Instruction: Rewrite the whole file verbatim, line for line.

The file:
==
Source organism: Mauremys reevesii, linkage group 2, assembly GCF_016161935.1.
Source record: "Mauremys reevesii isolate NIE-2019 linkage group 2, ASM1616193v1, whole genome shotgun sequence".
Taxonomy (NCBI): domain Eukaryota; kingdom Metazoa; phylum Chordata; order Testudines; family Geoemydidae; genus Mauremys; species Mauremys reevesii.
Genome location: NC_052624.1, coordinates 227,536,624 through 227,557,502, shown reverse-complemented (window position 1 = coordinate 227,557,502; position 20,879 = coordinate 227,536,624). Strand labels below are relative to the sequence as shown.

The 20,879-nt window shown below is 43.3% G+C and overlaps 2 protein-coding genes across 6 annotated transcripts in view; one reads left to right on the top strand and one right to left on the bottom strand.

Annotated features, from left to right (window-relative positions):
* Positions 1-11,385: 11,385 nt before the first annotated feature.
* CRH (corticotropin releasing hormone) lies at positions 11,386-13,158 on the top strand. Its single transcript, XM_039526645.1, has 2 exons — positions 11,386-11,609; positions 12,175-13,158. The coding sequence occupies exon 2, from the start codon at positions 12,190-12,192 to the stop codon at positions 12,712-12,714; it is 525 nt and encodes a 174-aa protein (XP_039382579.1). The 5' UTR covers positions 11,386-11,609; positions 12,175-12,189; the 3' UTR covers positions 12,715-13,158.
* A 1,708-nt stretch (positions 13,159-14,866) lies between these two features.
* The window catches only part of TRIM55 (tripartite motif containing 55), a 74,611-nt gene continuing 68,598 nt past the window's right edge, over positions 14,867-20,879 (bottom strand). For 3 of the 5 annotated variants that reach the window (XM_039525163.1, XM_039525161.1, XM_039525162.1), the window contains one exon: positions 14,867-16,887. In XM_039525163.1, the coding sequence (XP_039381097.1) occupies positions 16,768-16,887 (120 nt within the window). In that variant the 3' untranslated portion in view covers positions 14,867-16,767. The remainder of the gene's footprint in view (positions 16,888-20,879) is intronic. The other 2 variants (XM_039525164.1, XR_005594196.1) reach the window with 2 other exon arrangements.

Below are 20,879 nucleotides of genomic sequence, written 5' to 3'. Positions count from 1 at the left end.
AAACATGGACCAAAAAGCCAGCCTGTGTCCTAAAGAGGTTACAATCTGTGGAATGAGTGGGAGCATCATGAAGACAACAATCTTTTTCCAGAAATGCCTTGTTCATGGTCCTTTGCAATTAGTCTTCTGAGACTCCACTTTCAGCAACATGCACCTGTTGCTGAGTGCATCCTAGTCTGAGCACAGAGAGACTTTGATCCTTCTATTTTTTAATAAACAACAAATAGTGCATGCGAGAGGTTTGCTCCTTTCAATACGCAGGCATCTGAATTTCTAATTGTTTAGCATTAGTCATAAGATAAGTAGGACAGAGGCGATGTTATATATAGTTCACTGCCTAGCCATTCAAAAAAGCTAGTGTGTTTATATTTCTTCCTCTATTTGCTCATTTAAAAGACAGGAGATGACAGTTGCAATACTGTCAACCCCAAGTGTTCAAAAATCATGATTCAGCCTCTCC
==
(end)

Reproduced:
Source organism: Mauremys reevesii, linkage group 2, assembly GCF_016161935.1.
Source record: "Mauremys reevesii isolate NIE-2019 linkage group 2, ASM1616193v1, whole genome shotgun sequence".
Taxonomy (NCBI): domain Eukaryota; kingdom Metazoa; phylum Chordata; order Testudines; family Geoemydidae; genus Mauremys; species Mauremys reevesii.
Genome location: NC_052624.1, coordinates 227,536,624 through 227,557,502, shown reverse-complemented (window position 1 = coordinate 227,557,502; position 20,879 = coordinate 227,536,624). Strand labels below are relative to the sequence as shown.

The 20,879-nt window shown below is 43.3% G+C and overlaps 2 protein-coding genes across 6 annotated transcripts in view; one reads left to right on the top strand and one right to left on the bottom strand.

Annotated features, from left to right (window-relative positions):
* Positions 1-11,385: 11,385 nt before the first annotated feature.
* CRH (corticotropin releasing hormone) lies at positions 11,386-13,158 on the top strand. Its single transcript, XM_039526645.1, has 2 exons — positions 11,386-11,609; positions 12,175-13,158. The coding sequence occupies exon 2, from the start codon at positions 12,190-12,192 to the stop codon at positions 12,712-12,714; it is 525 nt and encodes a 174-aa protein (XP_039382579.1). The 5' UTR covers positions 11,386-11,609; positions 12,175-12,189; the 3' UTR covers positions 12,715-13,158.
* A 1,708-nt stretch (positions 13,159-14,866) lies between these two features.
* The window catches only part of TRIM55 (tripartite motif containing 55), a 74,611-nt gene continuing 68,598 nt past the window's right edge, over positions 14,867-20,879 (bottom strand). For 3 of the 5 annotated variants that reach the window (XM_039525163.1, XM_039525161.1, XM_039525162.1), the window contains one exon: positions 14,867-16,887. In XM_039525163.1, the coding sequence (XP_039381097.1) occupies positions 16,768-16,887 (120 nt within the window). In that variant the 3' untranslated portion in view covers positions 14,867-16,767. The remainder of the gene's footprint in view (positions 16,888-20,879) is intronic. The other 2 variants (XM_039525164.1, XR_005594196.1) reach the window with 2 other exon arrangements.

Below are 20,879 nucleotides of genomic sequence, written 5' to 3'. Positions count from 1 at the left end.
AAACATGGACCAAAAAGCCAGCCTGTGTCCTAAAGAGGTTACAATCTGTGGAATGAGTGGGAGCATCATGAAGACAACAATCTTTTTCCAGAAATGCCTTGTTCATGGTCCTTTGCAATTAGTCTTCTGAGACTCCACTTTCAGCAACATGCACCTGTTGCTGAGTGCATCCTAGTCTGAGCACAGAGAGACTTTGATCCTTCTATTTTTTAATAAACAACAAATAGTGCATGCGAGAGGTTTGCTCCTTTCAATACGCAGGCATCTGAATTTCTAATTGTTTAGCATTAGTCATAAGATAAGTAGGACAGAGGCGATGTTATATATAGTTCACTGCCTAGCCATTCAAAAAAGCTAGTGTGTTTATATTTCTTCCTCTATTTGCTCATTTAAAAGACAGGAGATGACAGTTGCAATACTGTCAACCCCAAGTGTTCAAAAATCATGATTCAGCCTCTCC